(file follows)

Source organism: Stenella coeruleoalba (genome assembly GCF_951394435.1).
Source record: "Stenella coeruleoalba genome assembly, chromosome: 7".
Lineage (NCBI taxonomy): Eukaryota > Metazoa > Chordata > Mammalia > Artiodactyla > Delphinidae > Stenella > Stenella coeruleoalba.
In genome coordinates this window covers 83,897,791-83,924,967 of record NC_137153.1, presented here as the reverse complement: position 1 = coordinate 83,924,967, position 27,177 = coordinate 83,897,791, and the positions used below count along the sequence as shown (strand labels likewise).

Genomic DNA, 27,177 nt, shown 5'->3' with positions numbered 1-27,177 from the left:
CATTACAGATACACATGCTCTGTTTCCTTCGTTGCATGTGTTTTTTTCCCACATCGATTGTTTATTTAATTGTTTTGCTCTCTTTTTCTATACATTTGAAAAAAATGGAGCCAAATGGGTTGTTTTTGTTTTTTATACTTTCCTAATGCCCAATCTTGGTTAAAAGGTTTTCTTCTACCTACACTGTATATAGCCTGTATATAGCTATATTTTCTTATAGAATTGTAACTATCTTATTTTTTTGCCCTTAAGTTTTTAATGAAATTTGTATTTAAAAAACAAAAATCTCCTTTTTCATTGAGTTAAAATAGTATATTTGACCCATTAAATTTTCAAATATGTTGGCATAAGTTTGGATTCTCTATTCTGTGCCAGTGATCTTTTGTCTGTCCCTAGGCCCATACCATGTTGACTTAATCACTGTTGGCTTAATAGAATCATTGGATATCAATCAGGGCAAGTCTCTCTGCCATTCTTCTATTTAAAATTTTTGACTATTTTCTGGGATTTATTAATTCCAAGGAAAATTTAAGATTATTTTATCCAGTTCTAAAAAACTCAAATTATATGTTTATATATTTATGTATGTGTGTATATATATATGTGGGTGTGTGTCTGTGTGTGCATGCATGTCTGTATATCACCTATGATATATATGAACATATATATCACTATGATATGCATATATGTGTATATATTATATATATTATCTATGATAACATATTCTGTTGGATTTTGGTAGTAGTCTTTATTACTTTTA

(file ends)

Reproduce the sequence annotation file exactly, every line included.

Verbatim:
Source organism: Stenella coeruleoalba (genome assembly GCF_951394435.1).
Source record: "Stenella coeruleoalba genome assembly, chromosome: 7".
Lineage (NCBI taxonomy): Eukaryota > Metazoa > Chordata > Mammalia > Artiodactyla > Delphinidae > Stenella > Stenella coeruleoalba.
In genome coordinates this window covers 83,897,791-83,924,967 of record NC_137153.1, presented here as the reverse complement: position 1 = coordinate 83,924,967, position 27,177 = coordinate 83,897,791, and the positions used below count along the sequence as shown (strand labels likewise).

Genomic DNA, 27,177 nt, shown 5'->3' with positions numbered 1-27,177 from the left:
CATTACAGATACACATGCTCTGTTTCCTTCGTTGCATGTGTTTTTTTCCCACATCGATTGTTTATTTAATTGTTTTGCTCTCTTTTTCTATACATTTGAAAAAAATGGAGCCAAATGGGTTGTTTTTGTTTTTTATACTTTCCTAATGCCCAATCTTGGTTAAAAGGTTTTCTTCTACCTACACTGTATATAGCCTGTATATAGCTATATTTTCTTATAGAATTGTAACTATCTTATTTTTTTGCCCTTAAGTTTTTAATGAAATTTGTATTTAAAAAACAAAAATCTCCTTTTTCATTGAGTTAAAATAGTATATTTGACCCATTAAATTTTCAAATATGTTGGCATAAGTTTGGATTCTCTATTCTGTGCCAGTGATCTTTTGTCTGTCCCTAGGCCCATACCATGTTGACTTAATCACTGTTGGCTTAATAGAATCATTGGATATCAATCAGGGCAAGTCTCTCTGCCATTCTTCTATTTAAAATTTTTGACTATTTTCTGGGATTTATTAATTCCAAGGAAAATTTAAGATTATTTTATCCAGTTCTAAAAAACTCAAATTATATGTTTATATATTTATGTATGTGTGTATATATATATGTGGGTGTGTGTCTGTGTGTGCATGCATGTCTGTATATCACCTATGATATATATGAACATATATATCACTATGATATGCATATATGTGTATATATTATATATATTATCTATGATAACATATTCTGTTGGATTTTGGTAGTAGTCTTTATTACTTTTA